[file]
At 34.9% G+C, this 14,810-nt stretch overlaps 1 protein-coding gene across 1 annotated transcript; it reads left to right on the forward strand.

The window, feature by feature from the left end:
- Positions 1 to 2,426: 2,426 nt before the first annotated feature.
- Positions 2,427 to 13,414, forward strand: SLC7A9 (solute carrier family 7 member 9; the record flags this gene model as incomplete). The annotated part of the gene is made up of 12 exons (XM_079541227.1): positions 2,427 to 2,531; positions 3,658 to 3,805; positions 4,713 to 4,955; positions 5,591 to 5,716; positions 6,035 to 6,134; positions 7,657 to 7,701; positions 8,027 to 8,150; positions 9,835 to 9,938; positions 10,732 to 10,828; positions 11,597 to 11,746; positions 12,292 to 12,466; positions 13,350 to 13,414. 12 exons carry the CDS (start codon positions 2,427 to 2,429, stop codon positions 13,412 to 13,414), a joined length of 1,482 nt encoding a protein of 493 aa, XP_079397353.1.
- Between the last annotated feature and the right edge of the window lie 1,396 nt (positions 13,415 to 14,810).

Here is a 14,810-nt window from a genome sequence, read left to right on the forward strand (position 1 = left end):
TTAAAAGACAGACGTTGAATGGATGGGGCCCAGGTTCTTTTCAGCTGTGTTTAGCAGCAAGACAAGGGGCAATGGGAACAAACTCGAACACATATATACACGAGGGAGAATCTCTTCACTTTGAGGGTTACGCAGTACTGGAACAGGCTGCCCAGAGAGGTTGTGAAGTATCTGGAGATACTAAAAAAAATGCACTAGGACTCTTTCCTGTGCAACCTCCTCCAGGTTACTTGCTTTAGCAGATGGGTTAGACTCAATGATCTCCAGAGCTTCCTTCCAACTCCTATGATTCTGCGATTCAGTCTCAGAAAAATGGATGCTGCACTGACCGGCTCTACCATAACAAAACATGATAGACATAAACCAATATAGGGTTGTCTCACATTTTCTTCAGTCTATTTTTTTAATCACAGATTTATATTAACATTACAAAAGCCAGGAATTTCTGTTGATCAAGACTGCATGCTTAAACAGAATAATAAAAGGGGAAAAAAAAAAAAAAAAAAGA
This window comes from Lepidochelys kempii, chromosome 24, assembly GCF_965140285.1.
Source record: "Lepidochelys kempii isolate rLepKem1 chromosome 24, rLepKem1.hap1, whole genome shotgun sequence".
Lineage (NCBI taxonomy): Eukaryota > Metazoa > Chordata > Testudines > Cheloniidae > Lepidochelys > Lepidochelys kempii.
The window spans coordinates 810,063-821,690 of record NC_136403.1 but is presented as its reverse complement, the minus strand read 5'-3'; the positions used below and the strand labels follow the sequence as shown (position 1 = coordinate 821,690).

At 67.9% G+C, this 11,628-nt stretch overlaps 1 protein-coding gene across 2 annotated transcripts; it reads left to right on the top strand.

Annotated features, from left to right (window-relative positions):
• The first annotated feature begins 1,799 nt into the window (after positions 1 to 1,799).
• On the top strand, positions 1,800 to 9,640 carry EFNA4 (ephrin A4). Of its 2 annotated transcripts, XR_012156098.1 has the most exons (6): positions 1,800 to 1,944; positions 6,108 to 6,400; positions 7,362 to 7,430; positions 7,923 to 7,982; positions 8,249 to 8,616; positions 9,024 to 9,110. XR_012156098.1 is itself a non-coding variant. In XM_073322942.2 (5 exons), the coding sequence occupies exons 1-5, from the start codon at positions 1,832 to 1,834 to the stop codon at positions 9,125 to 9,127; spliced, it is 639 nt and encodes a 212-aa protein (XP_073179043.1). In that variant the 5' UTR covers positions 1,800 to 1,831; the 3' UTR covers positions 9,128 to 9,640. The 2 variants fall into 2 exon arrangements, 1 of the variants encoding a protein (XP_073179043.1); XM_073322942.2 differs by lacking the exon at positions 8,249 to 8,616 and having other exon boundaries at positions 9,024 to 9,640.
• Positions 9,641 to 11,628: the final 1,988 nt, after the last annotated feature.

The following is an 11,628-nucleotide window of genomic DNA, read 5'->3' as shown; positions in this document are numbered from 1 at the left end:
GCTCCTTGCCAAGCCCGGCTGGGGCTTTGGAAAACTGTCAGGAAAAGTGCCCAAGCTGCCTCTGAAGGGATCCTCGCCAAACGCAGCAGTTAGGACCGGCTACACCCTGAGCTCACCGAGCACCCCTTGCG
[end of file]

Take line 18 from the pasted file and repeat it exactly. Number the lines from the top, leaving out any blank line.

GCTCCTTGCCAAGCCCGGCTGGGGCTTTGGAAAACTGTCAGGAAAAGTGCCCAAGCTGCCTCTGAAGGGATCCTCGCCAAACGCAGCAGTTAGGACCGGCTACACCCTGAGCTCACCGAGCACCCCTTGCG